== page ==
OK, you have probably never had a class compared to a cheesy pizza before . I guess it's not a great analogy, but we cannot do a divide and conquer approach at the moment and that is a crippling problem. Once you have refactored out any input that you don't have control of (so no $_POST, $_GET or $_GLOBALS arrays) we can proceed to seperate off the viewing stuff.

    yours, Marcus
    Marcus Baker
    Testing: SimpleTest, Cgreen, Fakemail
    Other: Phemto dependency injector
    Books: PHP in Action, 97 things

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    Hehe i found it interesting. Thought it wouldnt last, but it did, nice one.

    http://ausurt.silvs.net/tmp/comments.class.phps

    OK done that. Is there a better way to get in contact with you?
    Last edited by ausurt; Sep 2, 2003 at 23:00.

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    Hi...

    I was hoping for a more radical movement .

    Ok, rule 1 - No globals.

    You need to take out the global declarations in the methods as well and remove acces to the $_GET and $_POST arrays. E.g.
    PHP Code:
    function editComment (&$mysql, &$auth) {
        global 
    $mysql$auth;
        if (
    $auth->isIdentified) {
            if (empty(
    $_POST['comment']) OR !$_POST['editcom']) {
                @
    header ("Location: ".WWW_PATH."");
                exit();
            }
            ...
        }

    ...becomes...
    PHP Code:
    function editComment(&$mysql, &$auth$post) {
        if (!
    $auth->isIdentified()) {
            if (empty(
    $post['comment']) OR !$post['editcom']) {
                @
    header ("Location: ".WWW_PATH."");
                exit();
            }
            ...
        }

    Note that $auth->isIdentified() is a method. All it does is return the original variable, but there are good reasons for doing this. Later it may no longer be a simple flag, but something more complicated. That would mean that every script that uses the auth class would have to be changed. With the modified version all of these changes occour behind the shield of the method call. Client scripts are blissfully unaware of the change and so you incur no extra work. If this is part of a library then this alone is a good reason to junk the library and choose a different one. Encapsulation is the great enabler, so...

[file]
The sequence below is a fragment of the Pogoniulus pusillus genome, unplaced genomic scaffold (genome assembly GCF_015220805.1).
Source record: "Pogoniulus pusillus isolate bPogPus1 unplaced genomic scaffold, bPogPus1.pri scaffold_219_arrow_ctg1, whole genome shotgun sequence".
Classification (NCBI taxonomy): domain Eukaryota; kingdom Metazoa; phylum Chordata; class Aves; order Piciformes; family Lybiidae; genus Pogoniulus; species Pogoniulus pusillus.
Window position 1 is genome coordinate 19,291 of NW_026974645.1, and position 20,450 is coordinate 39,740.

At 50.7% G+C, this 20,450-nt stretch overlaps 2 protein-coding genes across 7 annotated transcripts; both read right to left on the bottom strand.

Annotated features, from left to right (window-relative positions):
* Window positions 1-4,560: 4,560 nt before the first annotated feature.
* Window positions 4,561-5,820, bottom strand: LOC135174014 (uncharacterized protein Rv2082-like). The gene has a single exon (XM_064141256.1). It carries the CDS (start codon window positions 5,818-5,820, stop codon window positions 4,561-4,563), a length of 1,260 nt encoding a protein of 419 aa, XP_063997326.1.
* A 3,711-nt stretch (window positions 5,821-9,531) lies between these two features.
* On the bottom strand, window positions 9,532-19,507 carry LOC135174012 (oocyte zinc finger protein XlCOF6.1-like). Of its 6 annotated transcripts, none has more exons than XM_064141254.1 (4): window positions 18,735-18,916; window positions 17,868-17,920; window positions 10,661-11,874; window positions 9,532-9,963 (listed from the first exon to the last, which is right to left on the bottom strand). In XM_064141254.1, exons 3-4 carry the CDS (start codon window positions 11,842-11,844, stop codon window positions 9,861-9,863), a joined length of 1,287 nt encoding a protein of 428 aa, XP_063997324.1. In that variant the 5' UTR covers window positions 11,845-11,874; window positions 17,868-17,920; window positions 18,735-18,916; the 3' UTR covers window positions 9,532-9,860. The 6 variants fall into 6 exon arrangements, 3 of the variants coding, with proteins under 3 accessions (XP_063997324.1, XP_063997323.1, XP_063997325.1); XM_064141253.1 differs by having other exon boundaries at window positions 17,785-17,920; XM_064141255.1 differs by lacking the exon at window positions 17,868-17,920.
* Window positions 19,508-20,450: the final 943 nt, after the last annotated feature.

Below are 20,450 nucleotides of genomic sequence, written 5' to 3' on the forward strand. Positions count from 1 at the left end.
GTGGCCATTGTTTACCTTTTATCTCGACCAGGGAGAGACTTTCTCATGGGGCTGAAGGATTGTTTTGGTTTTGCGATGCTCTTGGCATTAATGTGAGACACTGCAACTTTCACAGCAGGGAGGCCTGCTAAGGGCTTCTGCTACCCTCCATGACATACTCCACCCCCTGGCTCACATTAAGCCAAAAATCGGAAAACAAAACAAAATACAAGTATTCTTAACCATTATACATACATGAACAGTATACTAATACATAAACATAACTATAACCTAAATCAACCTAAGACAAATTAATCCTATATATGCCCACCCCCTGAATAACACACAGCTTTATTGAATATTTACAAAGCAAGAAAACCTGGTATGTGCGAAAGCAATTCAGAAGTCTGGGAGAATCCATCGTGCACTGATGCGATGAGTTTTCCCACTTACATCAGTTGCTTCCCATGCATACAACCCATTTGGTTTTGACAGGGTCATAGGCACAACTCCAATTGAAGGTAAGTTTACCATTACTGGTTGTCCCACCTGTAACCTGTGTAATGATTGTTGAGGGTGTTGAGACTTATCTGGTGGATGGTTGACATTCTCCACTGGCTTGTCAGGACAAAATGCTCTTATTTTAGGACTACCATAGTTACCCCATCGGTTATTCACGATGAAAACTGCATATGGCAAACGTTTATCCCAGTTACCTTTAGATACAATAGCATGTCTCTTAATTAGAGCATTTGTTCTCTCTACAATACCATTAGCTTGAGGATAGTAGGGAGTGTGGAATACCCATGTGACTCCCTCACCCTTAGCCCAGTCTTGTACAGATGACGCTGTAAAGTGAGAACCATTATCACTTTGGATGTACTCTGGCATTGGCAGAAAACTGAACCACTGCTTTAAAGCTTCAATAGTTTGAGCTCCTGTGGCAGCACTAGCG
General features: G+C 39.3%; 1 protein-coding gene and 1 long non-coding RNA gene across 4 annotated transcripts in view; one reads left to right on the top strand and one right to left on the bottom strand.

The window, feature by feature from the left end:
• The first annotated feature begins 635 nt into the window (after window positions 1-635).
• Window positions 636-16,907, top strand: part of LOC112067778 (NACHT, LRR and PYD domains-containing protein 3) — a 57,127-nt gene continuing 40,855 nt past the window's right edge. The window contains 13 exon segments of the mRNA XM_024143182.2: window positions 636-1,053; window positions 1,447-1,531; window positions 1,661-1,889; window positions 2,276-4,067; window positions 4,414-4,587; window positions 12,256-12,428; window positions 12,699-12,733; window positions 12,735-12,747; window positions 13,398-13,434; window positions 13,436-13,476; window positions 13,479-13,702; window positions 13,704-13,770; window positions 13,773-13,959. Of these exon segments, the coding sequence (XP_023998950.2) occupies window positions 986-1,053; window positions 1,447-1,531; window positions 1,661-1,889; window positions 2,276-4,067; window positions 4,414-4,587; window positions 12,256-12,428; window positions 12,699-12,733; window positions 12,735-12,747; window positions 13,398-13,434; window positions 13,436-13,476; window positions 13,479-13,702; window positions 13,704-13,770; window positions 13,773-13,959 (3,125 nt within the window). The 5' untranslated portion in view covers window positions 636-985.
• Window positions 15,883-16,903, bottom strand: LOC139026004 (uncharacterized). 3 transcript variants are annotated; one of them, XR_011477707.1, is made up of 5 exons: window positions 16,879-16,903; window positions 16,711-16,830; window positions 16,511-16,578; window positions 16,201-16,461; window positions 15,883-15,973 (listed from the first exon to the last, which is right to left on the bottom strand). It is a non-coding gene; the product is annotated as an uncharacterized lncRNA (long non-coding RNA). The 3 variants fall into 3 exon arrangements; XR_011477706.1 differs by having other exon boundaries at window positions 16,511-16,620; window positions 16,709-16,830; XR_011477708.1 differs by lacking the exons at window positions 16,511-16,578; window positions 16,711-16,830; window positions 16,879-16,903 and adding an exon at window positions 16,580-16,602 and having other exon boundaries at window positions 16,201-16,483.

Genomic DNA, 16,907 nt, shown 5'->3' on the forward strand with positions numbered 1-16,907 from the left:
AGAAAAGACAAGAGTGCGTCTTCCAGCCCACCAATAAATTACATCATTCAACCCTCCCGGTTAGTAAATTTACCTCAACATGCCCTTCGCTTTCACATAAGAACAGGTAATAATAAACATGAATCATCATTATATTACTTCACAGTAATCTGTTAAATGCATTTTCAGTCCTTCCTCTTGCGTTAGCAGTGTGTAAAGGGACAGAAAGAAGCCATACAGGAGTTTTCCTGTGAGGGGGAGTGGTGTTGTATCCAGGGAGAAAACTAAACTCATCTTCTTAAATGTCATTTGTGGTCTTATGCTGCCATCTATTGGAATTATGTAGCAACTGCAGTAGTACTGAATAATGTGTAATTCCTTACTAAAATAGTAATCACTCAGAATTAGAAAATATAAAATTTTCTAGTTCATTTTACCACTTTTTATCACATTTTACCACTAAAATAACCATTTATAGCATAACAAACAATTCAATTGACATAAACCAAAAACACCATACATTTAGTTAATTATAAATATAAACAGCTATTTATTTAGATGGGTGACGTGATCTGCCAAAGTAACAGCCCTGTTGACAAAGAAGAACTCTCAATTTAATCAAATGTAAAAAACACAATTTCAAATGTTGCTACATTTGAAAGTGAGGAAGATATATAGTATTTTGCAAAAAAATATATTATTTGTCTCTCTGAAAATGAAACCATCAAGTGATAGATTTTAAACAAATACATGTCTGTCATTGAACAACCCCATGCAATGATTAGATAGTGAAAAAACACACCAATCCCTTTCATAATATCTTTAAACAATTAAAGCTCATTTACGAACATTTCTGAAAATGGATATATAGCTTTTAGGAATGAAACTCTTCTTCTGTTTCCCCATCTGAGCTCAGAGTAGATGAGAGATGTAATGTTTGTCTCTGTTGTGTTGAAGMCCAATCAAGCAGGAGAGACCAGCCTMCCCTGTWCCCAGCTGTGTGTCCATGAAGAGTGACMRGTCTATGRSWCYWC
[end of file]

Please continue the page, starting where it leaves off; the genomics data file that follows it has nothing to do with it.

Rule 2 - Don't access the innards of a class

    Because this could take along time otherwise I would like you to do something else as well. Whenever you see a chunk of code that looks like it works together I want you to extract it out into a seperate method.

    In the above fragment I would do this...
    PHP Code:
    function editComment(&$mysql, &$auth$post) {
        if (!
    $auth->isIdentified()) {
            if (!
    $this->_isEditRequest($post)) {
                
    $this->_redirectToHomepage();
            }
            ...
        }
    }

    function 
    _isEditRequest($post) {
        return (
    $post['comment'] && $post['editcom']);
    }

    function 
    _redirectToHomepage() {
        @
    header ("Location: ".WWW_PATH."");
        exit();

    Notice how this reads more naturally. It is much clearer to someone scanning the code. The methods are marked with underscores as a hint to the reader that they should not be run from outside that class. It's for internal use only.

    In summary...

    Rule 3 - No method longer than 10 lines.

    In fact five or six lines is more than enough. You now have some work to do and I'll be somewhat insulted if you brush me off with a few minor edits. I would like you to go through the code so that there is not a single breakage of any of these rules. Once you have done that we can stop worrying about encapsulation and move on to polymorphism, which is where the real power is.

    Quote Originally Posted by ausurt
    OK done that. Is there a better way to get in contact with you?
    Follow the link on the left to mail me directly, but I can visit sitepoint wherever I am, so carrying on as is is probably better. Also others can follow progress too and add their own comments.

    yours, Marcus.
    Marcus Baker
    Testing: SimpleTest, Cgreen, Fakemail
    Other: Phemto dependency injector
    Books: PHP in Action, 97 things

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    Yeh working through it now. Sorry about the globals bit under the function names, i thought i removed them all from there.

    OK done some editing. What would you think about a method for substituting smarty values?

    Code:
    Class mySmarty extends Smarty {
          function setValues ($input) {
              foreach ($input as $k => $v) {
                  $smarty->assign ($k, $v);
              }
          }
    }
    Rule #3.